magpie: [ma]rkdown, [g]it, [pie]thon

Git-backed Evernote replacement



(outside of PyPI):

  • Python 2.7
  • Pip/Easy Install
  • Git
  • libmagic (OS X specific issue; it’s already installed on most Linux distros)
  • cygwin (Windows only requirement; see issue #4)

Installing magpie

If you’re a Python person, and you are using virtual environments, just:

pip install magpie

If you don’t know what Python virtual environments are:

sudo pip install magpie

Setup Git Repo

git init


mkdir -p /path/to/notes/repo/
cd /path/to/notes/repo/
git init

On Github

On Bitbucket

git config

Depending on what your environment is like, you may get a nasty error the first time you try to do something useful. This happened to me when I setup magpie to work with supervisor. In order to resolve this, I had to set the and fields in git config. The error message on the magpie page will tell you the syntax.

Launch magpie

In a Python virtualenv:


If you installed magpie with sudo:

sudo magpie


In browser, go to http://localhost:8080


On the main page, there should be a link to configure magpie. (Alternatively, http://localhost:8080/config)

Enter as much info here as you want. Username / Password are not required, but recommended. The only required field is repo. The path from “Init Git Repo” above should be entered here.

Home Dir Config

As of version 0.0.4, if you have a ”.magpie” directory in your home directory, you can store config files there, instead of the default path. You’ll need to make this directory after installing magpie and before running it. Alternatively, you can create the directory and move the config files there manually.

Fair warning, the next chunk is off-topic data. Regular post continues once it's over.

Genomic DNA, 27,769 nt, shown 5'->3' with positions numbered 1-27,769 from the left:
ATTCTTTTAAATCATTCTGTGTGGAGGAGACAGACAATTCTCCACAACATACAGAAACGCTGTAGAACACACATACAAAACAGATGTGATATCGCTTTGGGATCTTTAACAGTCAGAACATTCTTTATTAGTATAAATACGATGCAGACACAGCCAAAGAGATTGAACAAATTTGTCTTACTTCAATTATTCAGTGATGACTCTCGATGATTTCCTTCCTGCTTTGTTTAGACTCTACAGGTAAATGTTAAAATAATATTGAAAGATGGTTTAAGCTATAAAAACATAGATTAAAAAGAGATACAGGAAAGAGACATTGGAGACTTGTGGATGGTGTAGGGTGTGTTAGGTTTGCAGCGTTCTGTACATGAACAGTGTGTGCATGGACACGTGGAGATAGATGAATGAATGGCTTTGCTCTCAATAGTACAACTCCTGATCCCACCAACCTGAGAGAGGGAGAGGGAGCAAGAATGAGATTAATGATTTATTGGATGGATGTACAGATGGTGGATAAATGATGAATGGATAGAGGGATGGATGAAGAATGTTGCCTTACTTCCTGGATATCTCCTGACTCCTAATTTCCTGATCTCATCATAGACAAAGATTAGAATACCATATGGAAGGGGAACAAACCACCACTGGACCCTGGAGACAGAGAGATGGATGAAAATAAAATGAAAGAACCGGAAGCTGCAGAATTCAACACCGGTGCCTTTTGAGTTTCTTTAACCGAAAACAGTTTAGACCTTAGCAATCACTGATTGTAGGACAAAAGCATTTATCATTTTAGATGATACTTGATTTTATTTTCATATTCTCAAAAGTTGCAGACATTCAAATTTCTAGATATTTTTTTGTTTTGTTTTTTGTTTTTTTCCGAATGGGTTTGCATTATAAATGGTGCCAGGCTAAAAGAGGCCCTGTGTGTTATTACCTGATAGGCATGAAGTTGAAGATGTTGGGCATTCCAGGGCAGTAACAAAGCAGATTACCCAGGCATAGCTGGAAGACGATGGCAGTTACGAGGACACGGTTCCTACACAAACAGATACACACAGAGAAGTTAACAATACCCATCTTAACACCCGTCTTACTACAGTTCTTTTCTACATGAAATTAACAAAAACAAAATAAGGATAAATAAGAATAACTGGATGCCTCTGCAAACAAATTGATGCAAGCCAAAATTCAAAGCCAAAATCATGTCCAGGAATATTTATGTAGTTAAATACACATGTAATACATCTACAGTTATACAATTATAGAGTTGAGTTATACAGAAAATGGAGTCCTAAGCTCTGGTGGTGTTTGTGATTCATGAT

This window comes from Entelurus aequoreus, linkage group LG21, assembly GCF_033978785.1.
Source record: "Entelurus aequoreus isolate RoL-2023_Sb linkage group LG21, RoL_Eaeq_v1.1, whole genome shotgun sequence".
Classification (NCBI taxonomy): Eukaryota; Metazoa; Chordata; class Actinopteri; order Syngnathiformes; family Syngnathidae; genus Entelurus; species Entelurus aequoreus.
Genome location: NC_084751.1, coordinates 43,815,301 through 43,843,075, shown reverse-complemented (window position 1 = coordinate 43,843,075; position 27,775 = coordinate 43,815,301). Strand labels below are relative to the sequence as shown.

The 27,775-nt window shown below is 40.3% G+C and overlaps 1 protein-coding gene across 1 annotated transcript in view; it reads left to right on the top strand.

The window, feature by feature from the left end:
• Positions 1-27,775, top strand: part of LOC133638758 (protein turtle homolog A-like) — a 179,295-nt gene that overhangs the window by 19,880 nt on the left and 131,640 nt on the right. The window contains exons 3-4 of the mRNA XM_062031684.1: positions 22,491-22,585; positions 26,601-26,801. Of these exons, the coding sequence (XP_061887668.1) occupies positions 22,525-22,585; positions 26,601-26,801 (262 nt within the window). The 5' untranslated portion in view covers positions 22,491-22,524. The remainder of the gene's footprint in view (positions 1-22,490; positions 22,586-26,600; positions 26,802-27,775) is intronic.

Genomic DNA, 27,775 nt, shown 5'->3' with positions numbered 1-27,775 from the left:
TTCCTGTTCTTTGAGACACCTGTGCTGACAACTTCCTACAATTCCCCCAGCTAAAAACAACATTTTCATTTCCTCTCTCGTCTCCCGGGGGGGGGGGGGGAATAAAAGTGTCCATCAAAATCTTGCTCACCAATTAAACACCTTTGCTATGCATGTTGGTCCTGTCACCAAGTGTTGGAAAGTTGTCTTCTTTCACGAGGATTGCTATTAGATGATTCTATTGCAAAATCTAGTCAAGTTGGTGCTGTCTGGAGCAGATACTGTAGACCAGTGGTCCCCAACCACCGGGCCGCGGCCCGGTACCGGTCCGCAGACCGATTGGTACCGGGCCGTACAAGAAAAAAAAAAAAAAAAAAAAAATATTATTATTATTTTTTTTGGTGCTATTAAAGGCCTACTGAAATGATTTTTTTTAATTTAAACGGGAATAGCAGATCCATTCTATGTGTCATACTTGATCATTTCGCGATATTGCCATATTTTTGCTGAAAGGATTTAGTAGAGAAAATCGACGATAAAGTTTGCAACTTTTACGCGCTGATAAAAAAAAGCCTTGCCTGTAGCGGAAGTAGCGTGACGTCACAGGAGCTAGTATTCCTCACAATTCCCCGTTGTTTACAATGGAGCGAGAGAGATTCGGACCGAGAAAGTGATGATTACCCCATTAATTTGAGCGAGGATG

What is magpie?

I love Evernote, but I no longer trust my data to cloud providers. Magpie is an attempt to make a reasonably sufficient Evernote replacement where the users control their data.

Basically, magpie is just a web tool for managing text files in a git repo. In it, you can create notebooks (which are just folders); create, edit, and delete notes (which are just files). That’s pretty much it. However, when you make any of these changes, they are automatically committed to git.


A demo of magpie is available here

(If you make changes and they disappear, it’s because the demo resets itself every 15 minutes.)

What isn’t magpie?

  • Complete (see contributing)
  • Secure (magpie is only as safe as you make it. If your git repo is hosted on a public server, people will be able to read your notes. If you run it on an open network, people may be able to access your notes. Etc.)
  • Shiny (This is a side project written and maintained - so far - by a single person. It’s never going to be as good or as useable as Evernote.)


  • Markdown & HTML notes are rendered on the page

  • Uses git as a backend

    • Easy backups (if you know git): clone once, then push/pull to backup notes
    • track history, etc, just like with git (using git, not via magpie’s web interface ... yet?)
  • Render “[ ]” and “[x]” as check boxes. Clicking them changes and saves the note.

  • Email yourself notes (see emailing notes)

  • Scrape PDFs to make them searchable in magpie (see pdf_scraper)